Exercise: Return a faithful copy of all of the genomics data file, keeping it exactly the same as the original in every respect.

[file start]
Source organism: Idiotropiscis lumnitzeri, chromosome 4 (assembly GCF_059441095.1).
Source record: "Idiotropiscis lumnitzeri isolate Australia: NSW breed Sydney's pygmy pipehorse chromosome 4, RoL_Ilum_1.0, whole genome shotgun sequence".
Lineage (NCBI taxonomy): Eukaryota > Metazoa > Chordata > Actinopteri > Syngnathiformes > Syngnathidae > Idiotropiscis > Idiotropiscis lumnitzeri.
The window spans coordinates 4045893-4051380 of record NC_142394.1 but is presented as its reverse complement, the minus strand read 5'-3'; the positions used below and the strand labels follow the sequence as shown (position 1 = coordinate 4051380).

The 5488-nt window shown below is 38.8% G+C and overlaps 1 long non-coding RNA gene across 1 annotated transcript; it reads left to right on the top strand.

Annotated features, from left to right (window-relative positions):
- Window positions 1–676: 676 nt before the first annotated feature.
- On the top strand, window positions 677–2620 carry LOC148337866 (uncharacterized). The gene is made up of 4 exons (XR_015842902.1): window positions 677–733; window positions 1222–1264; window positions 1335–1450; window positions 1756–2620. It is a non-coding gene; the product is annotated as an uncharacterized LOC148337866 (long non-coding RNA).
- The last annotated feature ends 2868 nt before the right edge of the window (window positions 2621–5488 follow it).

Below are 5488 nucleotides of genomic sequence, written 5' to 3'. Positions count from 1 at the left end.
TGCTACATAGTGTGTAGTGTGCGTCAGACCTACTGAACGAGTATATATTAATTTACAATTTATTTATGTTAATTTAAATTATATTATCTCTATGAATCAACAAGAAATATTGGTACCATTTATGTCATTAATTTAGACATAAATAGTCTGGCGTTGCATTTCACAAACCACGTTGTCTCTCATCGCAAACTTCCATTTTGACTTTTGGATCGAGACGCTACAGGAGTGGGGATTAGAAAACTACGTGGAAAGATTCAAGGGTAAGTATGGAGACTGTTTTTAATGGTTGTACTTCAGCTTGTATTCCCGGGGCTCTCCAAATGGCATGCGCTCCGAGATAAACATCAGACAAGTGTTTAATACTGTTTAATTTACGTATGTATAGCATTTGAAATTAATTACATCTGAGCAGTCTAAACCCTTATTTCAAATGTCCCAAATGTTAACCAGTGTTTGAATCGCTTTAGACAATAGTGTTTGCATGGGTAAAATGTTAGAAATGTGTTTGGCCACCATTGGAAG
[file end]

Source organism: Idiotropiscis lumnitzeri, chromosome 4 (assembly GCF_059441095.1).
Source record: "Idiotropiscis lumnitzeri isolate Australia: NSW breed Sydney's pygmy pipehorse chromosome 4, RoL_Ilum_1.0, whole genome shotgun sequence".
Lineage (NCBI taxonomy): Eukaryota > Metazoa > Chordata > Actinopteri > Syngnathiformes > Syngnathidae > Idiotropiscis > Idiotropiscis lumnitzeri.
The window spans coordinates 4045893-4051380 of record NC_142394.1 but is presented as its reverse complement, the minus strand read 5'-3'; the positions used below and the strand labels follow the sequence as shown (position 1 = coordinate 4051380).

The 5488-nt window shown below is 38.8% G+C and overlaps 1 long non-coding RNA gene across 1 annotated transcript; it reads left to right on the top strand.

Annotated features, from left to right (window-relative positions):
- Window positions 1–676: 676 nt before the first annotated feature.
- On the top strand, window positions 677–2620 carry LOC148337866 (uncharacterized). The gene is made up of 4 exons (XR_015842902.1): window positions 677–733; window positions 1222–1264; window positions 1335–1450; window positions 1756–2620. It is a non-coding gene; the product is annotated as an uncharacterized LOC148337866 (long non-coding RNA).
- The last annotated feature ends 2868 nt before the right edge of the window (window positions 2621–5488 follow it).

Below are 5488 nucleotides of genomic sequence, written 5' to 3'. Positions count from 1 at the left end.
TGCTACATAGTGTGTAGTGTGCGTCAGACCTACTGAACGAGTATATATTAATTTACAATTTATTTATGTTAATTTAAATTATATTATCTCTATGAATCAACAAGAAATATTGGTACCATTTATGTCATTAATTTAGACATAAATAGTCTGGCGTTGCATTTCACAAACCACGTTGTCTCTCATCGCAAACTTCCATTTTGACTTTTGGATCGAGACGCTACAGGAGTGGGGATTAGAAAACTACGTGGAAAGATTCAAGGGTAAGTATGGAGACTGTTTTTAATGGTTGTACTTCAGCTTGTATTCCCGGGGCTCTCCAAATGGCATGCGCTCCGAGATAAACATCAGACAAGTGTTTAATACTGTTTAATTTACGTATGTATAGCATTTGAAATTAATTACATCTGAGCAGTCTAAACCCTTATTTCAAATGTCCCAAATGTTAACCAGTGTTTGAATCGCTTTAGACAATAGTGTTTGCATGGGTAAAATGTTAGAAATGTGTTTGGCCACCATTGGAAG